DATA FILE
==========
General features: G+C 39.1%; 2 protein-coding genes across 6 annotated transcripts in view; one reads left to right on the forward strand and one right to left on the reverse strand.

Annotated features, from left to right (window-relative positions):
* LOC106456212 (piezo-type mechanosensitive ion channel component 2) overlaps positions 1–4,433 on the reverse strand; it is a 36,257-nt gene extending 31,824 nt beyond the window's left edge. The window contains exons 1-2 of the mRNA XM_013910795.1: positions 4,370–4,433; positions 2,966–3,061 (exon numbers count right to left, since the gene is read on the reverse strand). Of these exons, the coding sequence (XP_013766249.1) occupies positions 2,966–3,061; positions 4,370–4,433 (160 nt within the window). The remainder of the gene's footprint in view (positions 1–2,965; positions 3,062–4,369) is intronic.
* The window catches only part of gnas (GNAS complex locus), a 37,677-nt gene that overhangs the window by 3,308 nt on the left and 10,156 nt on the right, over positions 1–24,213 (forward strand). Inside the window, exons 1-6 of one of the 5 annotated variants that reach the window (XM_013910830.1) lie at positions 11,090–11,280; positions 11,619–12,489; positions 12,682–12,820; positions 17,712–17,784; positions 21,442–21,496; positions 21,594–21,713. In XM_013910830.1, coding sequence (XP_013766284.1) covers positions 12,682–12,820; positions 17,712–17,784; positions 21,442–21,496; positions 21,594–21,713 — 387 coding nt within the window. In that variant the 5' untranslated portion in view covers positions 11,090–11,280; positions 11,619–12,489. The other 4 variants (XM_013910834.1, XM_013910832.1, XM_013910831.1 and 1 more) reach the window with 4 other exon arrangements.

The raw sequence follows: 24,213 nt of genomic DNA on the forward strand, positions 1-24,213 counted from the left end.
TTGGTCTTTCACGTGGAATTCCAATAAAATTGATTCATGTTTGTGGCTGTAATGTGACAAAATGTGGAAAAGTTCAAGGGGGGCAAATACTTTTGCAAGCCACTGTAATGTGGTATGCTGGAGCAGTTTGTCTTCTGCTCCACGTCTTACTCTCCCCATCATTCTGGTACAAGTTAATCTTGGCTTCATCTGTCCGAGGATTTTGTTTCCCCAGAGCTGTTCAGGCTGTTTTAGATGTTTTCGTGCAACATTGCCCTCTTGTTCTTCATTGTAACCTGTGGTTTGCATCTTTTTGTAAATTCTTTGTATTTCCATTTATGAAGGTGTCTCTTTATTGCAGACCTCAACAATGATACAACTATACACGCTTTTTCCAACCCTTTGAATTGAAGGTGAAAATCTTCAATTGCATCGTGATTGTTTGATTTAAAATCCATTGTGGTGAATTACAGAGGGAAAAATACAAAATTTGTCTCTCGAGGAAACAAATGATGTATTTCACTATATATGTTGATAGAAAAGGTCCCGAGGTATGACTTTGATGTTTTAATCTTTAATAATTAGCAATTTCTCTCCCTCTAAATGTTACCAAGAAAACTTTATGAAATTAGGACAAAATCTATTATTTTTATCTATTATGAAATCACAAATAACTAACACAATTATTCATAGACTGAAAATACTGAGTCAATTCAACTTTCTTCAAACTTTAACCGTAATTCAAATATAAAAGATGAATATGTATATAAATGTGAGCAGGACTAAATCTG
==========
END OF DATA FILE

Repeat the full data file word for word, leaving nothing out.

General features: G+C 39.1%; 2 protein-coding genes across 6 annotated transcripts in view; one reads left to right on the forward strand and one right to left on the reverse strand.

Annotated features, from left to right (window-relative positions):
* LOC106456212 (piezo-type mechanosensitive ion channel component 2) overlaps positions 1–4,433 on the reverse strand; it is a 36,257-nt gene extending 31,824 nt beyond the window's left edge. The window contains exons 1-2 of the mRNA XM_013910795.1: positions 4,370–4,433; positions 2,966–3,061 (exon numbers count right to left, since the gene is read on the reverse strand). Of these exons, the coding sequence (XP_013766249.1) occupies positions 2,966–3,061; positions 4,370–4,433 (160 nt within the window). The remainder of the gene's footprint in view (positions 1–2,965; positions 3,062–4,369) is intronic.
* The window catches only part of gnas (GNAS complex locus), a 37,677-nt gene that overhangs the window by 3,308 nt on the left and 10,156 nt on the right, over positions 1–24,213 (forward strand). Inside the window, exons 1-6 of one of the 5 annotated variants that reach the window (XM_013910830.1) lie at positions 11,090–11,280; positions 11,619–12,489; positions 12,682–12,820; positions 17,712–17,784; positions 21,442–21,496; positions 21,594–21,713. In XM_013910830.1, coding sequence (XP_013766284.1) covers positions 12,682–12,820; positions 17,712–17,784; positions 21,442–21,496; positions 21,594–21,713 — 387 coding nt within the window. In that variant the 5' untranslated portion in view covers positions 11,090–11,280; positions 11,619–12,489. The other 4 variants (XM_013910834.1, XM_013910832.1, XM_013910831.1 and 1 more) reach the window with 4 other exon arrangements.

The raw sequence follows: 24,213 nt of genomic DNA on the forward strand, positions 1-24,213 counted from the left end.
TTGGTCTTTCACGTGGAATTCCAATAAAATTGATTCATGTTTGTGGCTGTAATGTGACAAAATGTGGAAAAGTTCAAGGGGGGCAAATACTTTTGCAAGCCACTGTAATGTGGTATGCTGGAGCAGTTTGTCTTCTGCTCCACGTCTTACTCTCCCCATCATTCTGGTACAAGTTAATCTTGGCTTCATCTGTCCGAGGATTTTGTTTCCCCAGAGCTGTTCAGGCTGTTTTAGATGTTTTCGTGCAACATTGCCCTCTTGTTCTTCATTGTAACCTGTGGTTTGCATCTTTTTGTAAATTCTTTGTATTTCCATTTATGAAGGTGTCTCTTTATTGCAGACCTCAACAATGATACAACTATACACGCTTTTTCCAACCCTTTGAATTGAAGGTGAAAATCTTCAATTGCATCGTGATTGTTTGATTTAAAATCCATTGTGGTGAATTACAGAGGGAAAAATACAAAATTTGTCTCTCGAGGAAACAAATGATGTATTTCACTATATATGTTGATAGAAAAGGTCCCGAGGTATGACTTTGATGTTTTAATCTTTAATAATTAGCAATTTCTCTCCCTCTAAATGTTACCAAGAAAACTTTATGAAATTAGGACAAAATCTATTATTTTTATCTATTATGAAATCACAAATAACTAACACAATTATTCATAGACTGAAAATACTGAGTCAATTCAACTTTCTTCAAACTTTAACCGTAATTCAAATATAAAAGATGAATATGTATATAAATGTGAGCAGGACTAAATCTG